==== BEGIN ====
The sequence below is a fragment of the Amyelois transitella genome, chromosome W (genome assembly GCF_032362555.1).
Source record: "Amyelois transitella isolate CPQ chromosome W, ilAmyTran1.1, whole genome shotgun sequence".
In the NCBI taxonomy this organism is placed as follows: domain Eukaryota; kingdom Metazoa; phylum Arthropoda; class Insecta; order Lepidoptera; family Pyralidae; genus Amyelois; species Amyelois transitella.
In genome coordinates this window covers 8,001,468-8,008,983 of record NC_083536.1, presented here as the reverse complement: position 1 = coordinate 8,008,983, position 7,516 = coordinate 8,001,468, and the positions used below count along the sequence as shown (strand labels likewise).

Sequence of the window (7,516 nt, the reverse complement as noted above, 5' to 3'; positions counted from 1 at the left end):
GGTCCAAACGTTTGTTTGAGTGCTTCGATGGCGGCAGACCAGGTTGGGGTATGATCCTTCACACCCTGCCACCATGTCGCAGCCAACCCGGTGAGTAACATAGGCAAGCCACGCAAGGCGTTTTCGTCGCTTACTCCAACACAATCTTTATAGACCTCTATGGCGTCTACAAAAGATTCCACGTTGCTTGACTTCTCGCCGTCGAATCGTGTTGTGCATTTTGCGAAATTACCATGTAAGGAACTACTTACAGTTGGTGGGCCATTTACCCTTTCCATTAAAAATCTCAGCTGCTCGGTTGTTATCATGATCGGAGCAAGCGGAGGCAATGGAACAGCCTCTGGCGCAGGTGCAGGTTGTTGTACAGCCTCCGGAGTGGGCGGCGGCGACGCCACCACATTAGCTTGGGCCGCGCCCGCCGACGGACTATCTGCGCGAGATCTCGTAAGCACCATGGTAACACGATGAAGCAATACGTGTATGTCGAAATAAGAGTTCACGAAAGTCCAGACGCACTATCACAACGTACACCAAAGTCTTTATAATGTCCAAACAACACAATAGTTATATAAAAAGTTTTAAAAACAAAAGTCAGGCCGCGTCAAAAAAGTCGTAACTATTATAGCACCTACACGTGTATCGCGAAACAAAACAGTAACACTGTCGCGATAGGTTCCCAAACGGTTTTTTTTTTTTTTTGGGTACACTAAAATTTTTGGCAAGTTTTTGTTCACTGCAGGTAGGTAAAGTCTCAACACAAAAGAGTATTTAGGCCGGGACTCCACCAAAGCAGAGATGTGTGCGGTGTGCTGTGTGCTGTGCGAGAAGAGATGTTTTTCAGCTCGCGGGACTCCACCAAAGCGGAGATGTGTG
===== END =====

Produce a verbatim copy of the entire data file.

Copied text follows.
The sequence below is a fragment of the Amyelois transitella genome, chromosome W (genome assembly GCF_032362555.1).
Source record: "Amyelois transitella isolate CPQ chromosome W, ilAmyTran1.1, whole genome shotgun sequence".
In the NCBI taxonomy this organism is placed as follows: domain Eukaryota; kingdom Metazoa; phylum Arthropoda; class Insecta; order Lepidoptera; family Pyralidae; genus Amyelois; species Amyelois transitella.
In genome coordinates this window covers 8,001,468-8,008,983 of record NC_083536.1, presented here as the reverse complement: position 1 = coordinate 8,008,983, position 7,516 = coordinate 8,001,468, and the positions used below count along the sequence as shown (strand labels likewise).

Sequence of the window (7,516 nt, the reverse complement as noted above, 5' to 3'; positions counted from 1 at the left end):
GGTCCAAACGTTTGTTTGAGTGCTTCGATGGCGGCAGACCAGGTTGGGGTATGATCCTTCACACCCTGCCACCATGTCGCAGCCAACCCGGTGAGTAACATAGGCAAGCCACGCAAGGCGTTTTCGTCGCTTACTCCAACACAATCTTTATAGACCTCTATGGCGTCTACAAAAGATTCCACGTTGCTTGACTTCTCGCCGTCGAATCGTGTTGTGCATTTTGCGAAATTACCATGTAAGGAACTACTTACAGTTGGTGGGCCATTTACCCTTTCCATTAAAAATCTCAGCTGCTCGGTTGTTATCATGATCGGAGCAAGCGGAGGCAATGGAACAGCCTCTGGCGCAGGTGCAGGTTGTTGTACAGCCTCCGGAGTGGGCGGCGGCGACGCCACCACATTAGCTTGGGCCGCGCCCGCCGACGGACTATCTGCGCGAGATCTCGTAAGCACCATGGTAACACGATGAAGCAATACGTGTATGTCGAAATAAGAGTTCACGAAAGTCCAGACGCACTATCACAACGTACACCAAAGTCTTTATAATGTCCAAACAACACAATAGTTATATAAAAAGTTTTAAAAACAAAAGTCAGGCCGCGTCAAAAAAGTCGTAACTATTATAGCACCTACACGTGTATCGCGAAACAAAACAGTAACACTGTCGCGATAGGTTCCCAAACGGTTTTTTTTTTTTTTTGGGTACACTAAAATTTTTGGCAAGTTTTTGTTCACTGCAGGTAGGTAAAGTCTCAACACAAAAGAGTATTTAGGCCGGGACTCCACCAAAGCAGAGATGTGTGCGGTGTGCTGTGTGCTGTGCGAGAAGAGATGTTTTTCAGCTCGCGGGACTCCACCAAAGCGGAGATGTGTG